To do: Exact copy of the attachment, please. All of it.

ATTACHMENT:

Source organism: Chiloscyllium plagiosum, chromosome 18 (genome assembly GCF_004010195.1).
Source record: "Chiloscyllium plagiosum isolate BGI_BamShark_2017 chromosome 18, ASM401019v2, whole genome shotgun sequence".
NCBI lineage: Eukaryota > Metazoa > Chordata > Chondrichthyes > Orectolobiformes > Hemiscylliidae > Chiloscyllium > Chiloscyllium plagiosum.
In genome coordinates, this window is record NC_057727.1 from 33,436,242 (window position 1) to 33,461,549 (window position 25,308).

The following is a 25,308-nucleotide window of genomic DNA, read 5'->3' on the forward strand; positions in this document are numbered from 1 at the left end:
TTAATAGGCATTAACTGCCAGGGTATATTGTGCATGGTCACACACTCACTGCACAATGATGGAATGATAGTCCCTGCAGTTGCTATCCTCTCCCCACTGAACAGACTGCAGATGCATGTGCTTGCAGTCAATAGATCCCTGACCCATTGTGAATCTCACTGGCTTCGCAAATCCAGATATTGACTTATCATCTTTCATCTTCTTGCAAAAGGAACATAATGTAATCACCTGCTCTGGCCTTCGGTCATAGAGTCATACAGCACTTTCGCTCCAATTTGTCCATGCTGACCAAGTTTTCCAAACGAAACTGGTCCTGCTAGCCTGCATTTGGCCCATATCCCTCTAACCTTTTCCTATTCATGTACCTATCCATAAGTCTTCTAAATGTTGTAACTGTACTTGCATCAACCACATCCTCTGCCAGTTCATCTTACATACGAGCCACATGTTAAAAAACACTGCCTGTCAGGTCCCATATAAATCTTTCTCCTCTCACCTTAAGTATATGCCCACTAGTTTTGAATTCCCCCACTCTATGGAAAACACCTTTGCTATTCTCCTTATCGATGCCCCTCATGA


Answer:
Source organism: Chiloscyllium plagiosum, chromosome 18 (genome assembly GCF_004010195.1).
Source record: "Chiloscyllium plagiosum isolate BGI_BamShark_2017 chromosome 18, ASM401019v2, whole genome shotgun sequence".
NCBI lineage: Eukaryota > Metazoa > Chordata > Chondrichthyes > Orectolobiformes > Hemiscylliidae > Chiloscyllium > Chiloscyllium plagiosum.
In genome coordinates, this window is record NC_057727.1 from 33,436,242 (window position 1) to 33,461,549 (window position 25,308).

The following is a 25,308-nucleotide window of genomic DNA, read 5'->3' on the forward strand; positions in this document are numbered from 1 at the left end:
TTAATAGGCATTAACTGCCAGGGTATATTGTGCATGGTCACACACTCACTGCACAATGATGGAATGATAGTCCCTGCAGTTGCTATCCTCTCCCCACTGAACAGACTGCAGATGCATGTGCTTGCAGTCAATAGATCCCTGACCCATTGTGAATCTCACTGGCTTCGCAAATCCAGATATTGACTTATCATCTTTCATCTTCTTGCAAAAGGAACATAATGTAATCACCTGCTCTGGCCTTCGGTCATAGAGTCATACAGCACTTTCGCTCCAATTTGTCCATGCTGACCAAGTTTTCCAAACGAAACTGGTCCTGCTAGCCTGCATTTGGCCCATATCCCTCTAACCTTTTCCTATTCATGTACCTATCCATAAGTCTTCTAAATGTTGTAACTGTACTTGCATCAACCACATCCTCTGCCAGTTCATCTTACATACGAGCCACATGTTAAAAAACACTGCCTGTCAGGTCCCATATAAATCTTTCTCCTCTCACCTTAAGTATATGCCCACTAGTTTTGAATTCCCCCACTCTATGGAAAACACCTTTGCTATTCTCCTTATCGATGCCCCTCATGA